Aug. 17, 2022 – A new adhesive bandage is being designed to stick twice as well to skin – even hairy parts – but hurt half as much to pull off. Scientists are tapping into the main ingredient in school glue to make this possible.
The problem that researchers from Pennsylvania universities set out to solve is how to make a wound dressing that sticks fast and strong yet can easily be removed without damaging skin or causing pain, especially if the skin area is soft or hairy.
Such a product would be especially important for children with head wounds or after surgery, but it would have a wide range of applications for other parts of the body and for adults as well.
Yet it’s been difficult to develop such a bandage. Most materials used in dressings either stick hard and fast but can’t easily be removed or pulled apart, or else they can be removed easily but aren’t strong enough to do the job of keeping a wound closed.
Reporting in the Proceedings of the National Academy of Sciences, researchers say they found their answer by tapping into the primary ingredient in school glue, of all things. They are mixing a polymer called vinyl alcohol, a primary ingredient in the glue, with boric acid, a common and naturally occurring compound frequently used in antiseptics.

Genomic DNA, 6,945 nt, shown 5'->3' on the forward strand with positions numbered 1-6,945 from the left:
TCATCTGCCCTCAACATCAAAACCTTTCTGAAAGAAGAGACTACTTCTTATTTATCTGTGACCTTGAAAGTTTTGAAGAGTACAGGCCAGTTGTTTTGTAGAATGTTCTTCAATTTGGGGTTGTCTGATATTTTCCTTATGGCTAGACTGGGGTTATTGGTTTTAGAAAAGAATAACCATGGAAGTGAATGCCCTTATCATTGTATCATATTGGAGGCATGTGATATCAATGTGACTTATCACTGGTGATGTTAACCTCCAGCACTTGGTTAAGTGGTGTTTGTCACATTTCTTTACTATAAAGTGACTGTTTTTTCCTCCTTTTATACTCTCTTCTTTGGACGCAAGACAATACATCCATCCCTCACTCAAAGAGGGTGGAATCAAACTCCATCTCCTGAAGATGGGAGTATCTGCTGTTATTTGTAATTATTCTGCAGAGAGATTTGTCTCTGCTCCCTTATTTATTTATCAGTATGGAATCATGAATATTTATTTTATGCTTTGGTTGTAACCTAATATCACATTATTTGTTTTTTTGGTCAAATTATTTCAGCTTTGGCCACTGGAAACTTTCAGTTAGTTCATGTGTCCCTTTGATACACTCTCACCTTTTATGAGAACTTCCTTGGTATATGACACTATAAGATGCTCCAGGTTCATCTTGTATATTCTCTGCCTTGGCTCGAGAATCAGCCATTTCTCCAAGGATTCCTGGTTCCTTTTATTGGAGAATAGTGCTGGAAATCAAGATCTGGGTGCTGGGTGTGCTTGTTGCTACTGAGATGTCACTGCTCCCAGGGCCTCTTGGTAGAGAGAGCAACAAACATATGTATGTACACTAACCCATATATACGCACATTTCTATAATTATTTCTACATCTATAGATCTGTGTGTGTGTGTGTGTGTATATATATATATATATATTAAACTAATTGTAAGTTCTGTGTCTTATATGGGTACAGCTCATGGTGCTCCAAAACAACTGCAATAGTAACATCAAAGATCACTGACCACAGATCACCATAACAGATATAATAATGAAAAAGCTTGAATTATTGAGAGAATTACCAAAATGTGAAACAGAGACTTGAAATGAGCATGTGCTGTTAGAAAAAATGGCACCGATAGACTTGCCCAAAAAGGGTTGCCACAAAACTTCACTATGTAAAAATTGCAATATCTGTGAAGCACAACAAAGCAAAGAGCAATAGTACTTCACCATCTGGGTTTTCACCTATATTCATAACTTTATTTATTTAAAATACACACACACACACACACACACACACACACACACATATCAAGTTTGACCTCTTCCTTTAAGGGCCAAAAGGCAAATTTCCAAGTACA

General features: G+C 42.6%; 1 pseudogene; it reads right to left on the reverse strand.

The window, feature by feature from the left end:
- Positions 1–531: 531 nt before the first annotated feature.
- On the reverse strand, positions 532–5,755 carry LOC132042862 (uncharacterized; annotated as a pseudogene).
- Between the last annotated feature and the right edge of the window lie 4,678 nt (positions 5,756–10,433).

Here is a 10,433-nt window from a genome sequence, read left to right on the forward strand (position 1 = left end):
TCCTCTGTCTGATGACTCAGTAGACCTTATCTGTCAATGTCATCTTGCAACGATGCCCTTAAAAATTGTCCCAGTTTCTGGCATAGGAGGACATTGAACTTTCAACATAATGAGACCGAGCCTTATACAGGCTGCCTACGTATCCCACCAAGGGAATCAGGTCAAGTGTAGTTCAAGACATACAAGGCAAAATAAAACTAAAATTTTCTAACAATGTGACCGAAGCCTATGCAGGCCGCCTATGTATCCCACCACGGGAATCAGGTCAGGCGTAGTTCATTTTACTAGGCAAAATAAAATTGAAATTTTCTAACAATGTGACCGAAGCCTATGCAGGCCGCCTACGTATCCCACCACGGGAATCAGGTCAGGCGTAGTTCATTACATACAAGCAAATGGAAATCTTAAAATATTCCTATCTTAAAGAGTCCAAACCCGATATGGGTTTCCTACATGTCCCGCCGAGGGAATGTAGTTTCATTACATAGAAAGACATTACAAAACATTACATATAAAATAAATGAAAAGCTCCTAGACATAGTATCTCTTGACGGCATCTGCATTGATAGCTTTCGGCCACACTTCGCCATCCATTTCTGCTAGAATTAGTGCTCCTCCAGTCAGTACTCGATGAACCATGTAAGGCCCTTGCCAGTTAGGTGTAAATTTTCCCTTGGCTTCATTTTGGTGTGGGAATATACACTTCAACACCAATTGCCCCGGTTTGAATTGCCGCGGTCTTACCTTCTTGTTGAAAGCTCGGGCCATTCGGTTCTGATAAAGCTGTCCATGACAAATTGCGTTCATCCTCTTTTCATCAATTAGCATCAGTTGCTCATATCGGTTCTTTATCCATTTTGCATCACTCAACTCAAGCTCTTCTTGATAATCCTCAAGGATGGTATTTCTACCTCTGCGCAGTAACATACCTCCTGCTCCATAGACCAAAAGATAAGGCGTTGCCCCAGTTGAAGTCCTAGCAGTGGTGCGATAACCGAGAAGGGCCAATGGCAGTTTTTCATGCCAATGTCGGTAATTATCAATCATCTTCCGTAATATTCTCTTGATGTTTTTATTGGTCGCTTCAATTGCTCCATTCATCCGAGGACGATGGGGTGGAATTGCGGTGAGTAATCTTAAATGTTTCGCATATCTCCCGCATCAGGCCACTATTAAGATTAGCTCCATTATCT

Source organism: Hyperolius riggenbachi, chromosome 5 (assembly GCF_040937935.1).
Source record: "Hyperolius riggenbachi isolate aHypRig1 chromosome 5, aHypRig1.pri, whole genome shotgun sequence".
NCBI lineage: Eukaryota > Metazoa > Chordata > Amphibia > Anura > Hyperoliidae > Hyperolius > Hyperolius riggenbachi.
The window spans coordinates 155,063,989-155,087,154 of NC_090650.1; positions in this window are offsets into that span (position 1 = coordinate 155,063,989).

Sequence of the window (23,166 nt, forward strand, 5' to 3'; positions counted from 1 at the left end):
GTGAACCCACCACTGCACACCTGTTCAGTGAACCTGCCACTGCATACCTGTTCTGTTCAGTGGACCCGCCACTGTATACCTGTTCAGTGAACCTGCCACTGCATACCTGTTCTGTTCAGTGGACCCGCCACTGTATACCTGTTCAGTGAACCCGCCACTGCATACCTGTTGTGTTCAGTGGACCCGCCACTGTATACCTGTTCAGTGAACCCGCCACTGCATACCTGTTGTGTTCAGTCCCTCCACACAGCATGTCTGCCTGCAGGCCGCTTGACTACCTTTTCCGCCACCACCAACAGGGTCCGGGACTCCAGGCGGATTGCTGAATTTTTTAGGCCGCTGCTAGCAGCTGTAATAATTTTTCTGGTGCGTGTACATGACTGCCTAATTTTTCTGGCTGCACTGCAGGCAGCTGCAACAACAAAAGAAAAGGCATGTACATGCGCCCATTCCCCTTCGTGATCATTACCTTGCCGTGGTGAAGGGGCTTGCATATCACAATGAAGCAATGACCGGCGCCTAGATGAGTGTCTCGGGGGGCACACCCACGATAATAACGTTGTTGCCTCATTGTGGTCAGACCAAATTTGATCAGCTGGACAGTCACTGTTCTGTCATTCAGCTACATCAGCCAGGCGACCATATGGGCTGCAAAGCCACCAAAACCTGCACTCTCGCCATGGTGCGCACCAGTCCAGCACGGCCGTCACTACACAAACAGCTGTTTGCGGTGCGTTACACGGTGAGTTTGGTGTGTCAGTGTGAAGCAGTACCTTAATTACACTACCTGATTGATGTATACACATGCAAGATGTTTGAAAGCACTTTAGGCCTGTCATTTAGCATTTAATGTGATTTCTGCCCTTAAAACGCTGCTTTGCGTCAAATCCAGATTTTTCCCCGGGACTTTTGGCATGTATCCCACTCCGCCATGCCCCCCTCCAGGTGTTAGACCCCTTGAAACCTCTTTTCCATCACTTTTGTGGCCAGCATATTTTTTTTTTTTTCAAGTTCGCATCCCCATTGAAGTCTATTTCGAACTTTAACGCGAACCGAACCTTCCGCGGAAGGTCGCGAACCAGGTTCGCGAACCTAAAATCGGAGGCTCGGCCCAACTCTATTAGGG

The boron atoms in the boric acid bond with the alcohol molecules in the polymer, creating a strong adhesive that can hold a wound together. But when the bandage is steeped in water for 30 seconds, the boron atoms detach from the alcohol molecules to bond instead with water molecules. At this point, the bandage can be pulled away without any pain or yanking out of hair follicles.
The adhesives stick better than most widely used skin adhesives in clinical medicine, report the researchers. But in the paper, they didn’t mention whether such versatile bandages could also come with superheroes or animated characters printed on them.
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